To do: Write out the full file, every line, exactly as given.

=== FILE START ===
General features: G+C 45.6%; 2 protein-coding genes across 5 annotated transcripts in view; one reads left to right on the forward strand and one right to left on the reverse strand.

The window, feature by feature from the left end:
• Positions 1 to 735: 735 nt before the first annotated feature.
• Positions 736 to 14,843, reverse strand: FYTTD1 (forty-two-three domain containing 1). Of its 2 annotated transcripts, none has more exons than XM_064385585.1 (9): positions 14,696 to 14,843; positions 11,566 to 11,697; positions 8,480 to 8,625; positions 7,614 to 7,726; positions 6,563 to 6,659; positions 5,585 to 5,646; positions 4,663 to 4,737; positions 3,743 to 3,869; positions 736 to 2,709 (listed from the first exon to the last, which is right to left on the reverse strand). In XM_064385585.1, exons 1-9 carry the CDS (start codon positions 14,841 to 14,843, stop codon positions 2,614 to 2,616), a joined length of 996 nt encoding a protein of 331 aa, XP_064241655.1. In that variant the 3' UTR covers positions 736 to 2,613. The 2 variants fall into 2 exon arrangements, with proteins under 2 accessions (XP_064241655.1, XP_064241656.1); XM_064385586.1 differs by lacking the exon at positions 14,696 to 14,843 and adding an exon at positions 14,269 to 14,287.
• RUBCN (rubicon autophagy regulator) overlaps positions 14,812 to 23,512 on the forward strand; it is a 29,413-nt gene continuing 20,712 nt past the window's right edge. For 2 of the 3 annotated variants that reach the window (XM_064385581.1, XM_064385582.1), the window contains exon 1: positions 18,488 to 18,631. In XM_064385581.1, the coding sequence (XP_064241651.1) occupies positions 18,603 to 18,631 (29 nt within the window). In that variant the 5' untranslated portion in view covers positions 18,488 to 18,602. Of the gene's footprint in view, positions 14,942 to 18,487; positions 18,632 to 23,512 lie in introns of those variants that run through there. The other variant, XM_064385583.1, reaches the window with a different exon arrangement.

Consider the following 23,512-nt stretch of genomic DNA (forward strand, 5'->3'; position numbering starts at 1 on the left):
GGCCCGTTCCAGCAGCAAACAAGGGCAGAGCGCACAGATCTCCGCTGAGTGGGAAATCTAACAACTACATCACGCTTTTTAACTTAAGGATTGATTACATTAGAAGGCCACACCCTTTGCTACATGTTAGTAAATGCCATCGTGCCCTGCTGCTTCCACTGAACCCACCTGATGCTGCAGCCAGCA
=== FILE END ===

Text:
General features: G+C 45.6%; 2 protein-coding genes across 5 annotated transcripts in view; one reads left to right on the forward strand and one right to left on the reverse strand.

The window, feature by feature from the left end:
• Positions 1 to 735: 735 nt before the first annotated feature.
• Positions 736 to 14,843, reverse strand: FYTTD1 (forty-two-three domain containing 1). Of its 2 annotated transcripts, none has more exons than XM_064385585.1 (9): positions 14,696 to 14,843; positions 11,566 to 11,697; positions 8,480 to 8,625; positions 7,614 to 7,726; positions 6,563 to 6,659; positions 5,585 to 5,646; positions 4,663 to 4,737; positions 3,743 to 3,869; positions 736 to 2,709 (listed from the first exon to the last, which is right to left on the reverse strand). In XM_064385585.1, exons 1-9 carry the CDS (start codon positions 14,841 to 14,843, stop codon positions 2,614 to 2,616), a joined length of 996 nt encoding a protein of 331 aa, XP_064241655.1. In that variant the 3' UTR covers positions 736 to 2,613. The 2 variants fall into 2 exon arrangements, with proteins under 2 accessions (XP_064241655.1, XP_064241656.1); XM_064385586.1 differs by lacking the exon at positions 14,696 to 14,843 and adding an exon at positions 14,269 to 14,287.
• RUBCN (rubicon autophagy regulator) overlaps positions 14,812 to 23,512 on the forward strand; it is a 29,413-nt gene continuing 20,712 nt past the window's right edge. For 2 of the 3 annotated variants that reach the window (XM_064385581.1, XM_064385582.1), the window contains exon 1: positions 18,488 to 18,631. In XM_064385581.1, the coding sequence (XP_064241651.1) occupies positions 18,603 to 18,631 (29 nt within the window). In that variant the 5' untranslated portion in view covers positions 18,488 to 18,602. Of the gene's footprint in view, positions 14,942 to 18,487; positions 18,632 to 23,512 lie in introns of those variants that run through there. The other variant, XM_064385583.1, reaches the window with a different exon arrangement.

Consider the following 23,512-nt stretch of genomic DNA (forward strand, 5'->3'; position numbering starts at 1 on the left):
GGCCCGTTCCAGCAGCAAACAAGGGCAGAGCGCACAGATCTCCGCTGAGTGGGAAATCTAACAACTACATCACGCTTTTTAACTTAAGGATTGATTACATTAGAAGGCCACACCCTTTGCTACATGTTAGTAAATGCCATCGTGCCCTGCTGCTTCCACTGAACCCACCTGATGCTGCAGCCAGCA